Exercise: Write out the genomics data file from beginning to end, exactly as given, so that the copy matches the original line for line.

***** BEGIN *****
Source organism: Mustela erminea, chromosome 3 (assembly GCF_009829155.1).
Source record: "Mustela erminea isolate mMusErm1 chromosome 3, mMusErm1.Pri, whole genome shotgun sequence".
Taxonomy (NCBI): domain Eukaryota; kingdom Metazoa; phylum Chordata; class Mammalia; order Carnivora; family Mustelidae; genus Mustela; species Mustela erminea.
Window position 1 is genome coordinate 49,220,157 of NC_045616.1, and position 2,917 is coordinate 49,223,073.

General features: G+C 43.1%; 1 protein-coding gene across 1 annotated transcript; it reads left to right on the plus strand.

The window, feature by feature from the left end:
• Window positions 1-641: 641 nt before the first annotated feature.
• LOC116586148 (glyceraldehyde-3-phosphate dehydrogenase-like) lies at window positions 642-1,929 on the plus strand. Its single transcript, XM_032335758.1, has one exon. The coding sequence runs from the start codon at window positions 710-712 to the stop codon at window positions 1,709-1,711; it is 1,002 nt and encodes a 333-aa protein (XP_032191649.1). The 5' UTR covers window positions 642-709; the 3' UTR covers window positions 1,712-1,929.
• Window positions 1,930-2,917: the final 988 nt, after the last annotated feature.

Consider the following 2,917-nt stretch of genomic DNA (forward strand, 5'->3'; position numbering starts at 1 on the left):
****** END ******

Source organism: Mustela erminea, chromosome 3 (assembly GCF_009829155.1).
Source record: "Mustela erminea isolate mMusErm1 chromosome 3, mMusErm1.Pri, whole genome shotgun sequence".
Taxonomy (NCBI): domain Eukaryota; kingdom Metazoa; phylum Chordata; class Mammalia; order Carnivora; family Mustelidae; genus Mustela; species Mustela erminea.
Window position 1 is genome coordinate 49,220,157 of NC_045616.1, and position 2,917 is coordinate 49,223,073.

General features: G+C 43.1%; 1 protein-coding gene across 1 annotated transcript; it reads left to right on the plus strand.

The window, feature by feature from the left end:
• Window positions 1-641: 641 nt before the first annotated feature.
• LOC116586148 (glyceraldehyde-3-phosphate dehydrogenase-like) lies at window positions 642-1,929 on the plus strand. Its single transcript, XM_032335758.1, has one exon. The coding sequence runs from the start codon at window positions 710-712 to the stop codon at window positions 1,709-1,711; it is 1,002 nt and encodes a 333-aa protein (XP_032191649.1). The 5' UTR covers window positions 642-709; the 3' UTR covers window positions 1,712-1,929.
• Window positions 1,930-2,917: the final 988 nt, after the last annotated feature.

Consider the following 2,917-nt stretch of genomic DNA (forward strand, 5'->3'; position numbering starts at 1 on the left):